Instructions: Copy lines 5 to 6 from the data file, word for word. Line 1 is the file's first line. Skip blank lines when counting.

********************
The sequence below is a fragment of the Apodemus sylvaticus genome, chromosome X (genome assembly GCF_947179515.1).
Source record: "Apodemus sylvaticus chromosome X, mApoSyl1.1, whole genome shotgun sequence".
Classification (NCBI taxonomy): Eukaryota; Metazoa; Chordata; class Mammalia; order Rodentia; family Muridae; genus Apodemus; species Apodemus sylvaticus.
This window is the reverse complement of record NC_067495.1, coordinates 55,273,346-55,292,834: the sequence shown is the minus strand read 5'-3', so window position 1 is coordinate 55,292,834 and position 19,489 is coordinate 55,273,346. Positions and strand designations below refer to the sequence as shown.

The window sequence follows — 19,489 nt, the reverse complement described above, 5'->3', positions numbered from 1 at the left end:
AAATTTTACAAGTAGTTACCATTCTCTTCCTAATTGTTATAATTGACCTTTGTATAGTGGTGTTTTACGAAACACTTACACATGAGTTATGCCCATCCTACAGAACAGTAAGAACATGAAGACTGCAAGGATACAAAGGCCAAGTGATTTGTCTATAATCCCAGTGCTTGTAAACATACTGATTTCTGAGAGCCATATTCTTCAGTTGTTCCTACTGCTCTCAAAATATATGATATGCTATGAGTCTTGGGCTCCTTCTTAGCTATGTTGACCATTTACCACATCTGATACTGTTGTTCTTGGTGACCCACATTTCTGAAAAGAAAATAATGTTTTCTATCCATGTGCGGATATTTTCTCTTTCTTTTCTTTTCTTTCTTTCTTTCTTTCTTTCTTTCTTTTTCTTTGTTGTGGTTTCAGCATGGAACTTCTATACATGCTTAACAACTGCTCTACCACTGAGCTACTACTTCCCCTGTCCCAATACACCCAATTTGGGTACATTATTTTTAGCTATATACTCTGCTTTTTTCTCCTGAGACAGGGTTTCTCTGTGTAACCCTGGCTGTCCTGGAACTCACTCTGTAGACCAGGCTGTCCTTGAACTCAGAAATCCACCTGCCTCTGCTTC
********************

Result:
The window sequence follows — 19,489 nt, the reverse complement described above, 5'->3', positions numbered from 1 at the left end:
AAATTTTACAAGTAGTTACCATTCTCTTCCTAATTGTTATAATTGACCTTTGTATAGTGGTGTTTTACGAAACACTTACACATGAGTTATGCCCATCCTACAGAACAGTAAGAACATGAAGACTGCAAGGATACAAAGGCCAAGTGATTTGTCTATAATCCCAGTGCTTGTAAACATACTGATTTCTGAGAGCCATATTCTTCAGTTGTTCCTACTGCTCTCAAAATATATGATATGCTATGAGTCTTGGGCTCCTTCTTAGCTATGTTGACCATTTACCACATCTGATACTGTTGTTCTTGGTGACCCACATTTCTGAAAAGAAAATAATGTTTTCTATCCATGTGCGGATATTTTCTCTTTCTTTTCTTTTCTTTCTTTCTTTCTTTCTTTCTTTCTTTTTCTTTGTTGTGGTTTCAGCATGGAACTTCTATACATGCTTAACAACTGCTCTACCACTGAGCTACTACTTCCCCTGTCCCAATACACCCAATTTGGGTACATTATTTTTAGCTATATACTCTGCTTTTTTCTCCTGAGACAGGGTTTCTCTGTGTAACCCTGGCTGTCCTGGAACTCACTCTGTAGACCAGGCTGTCCTTGAACTCAGAAATCCACCTGCCTCTGCTTC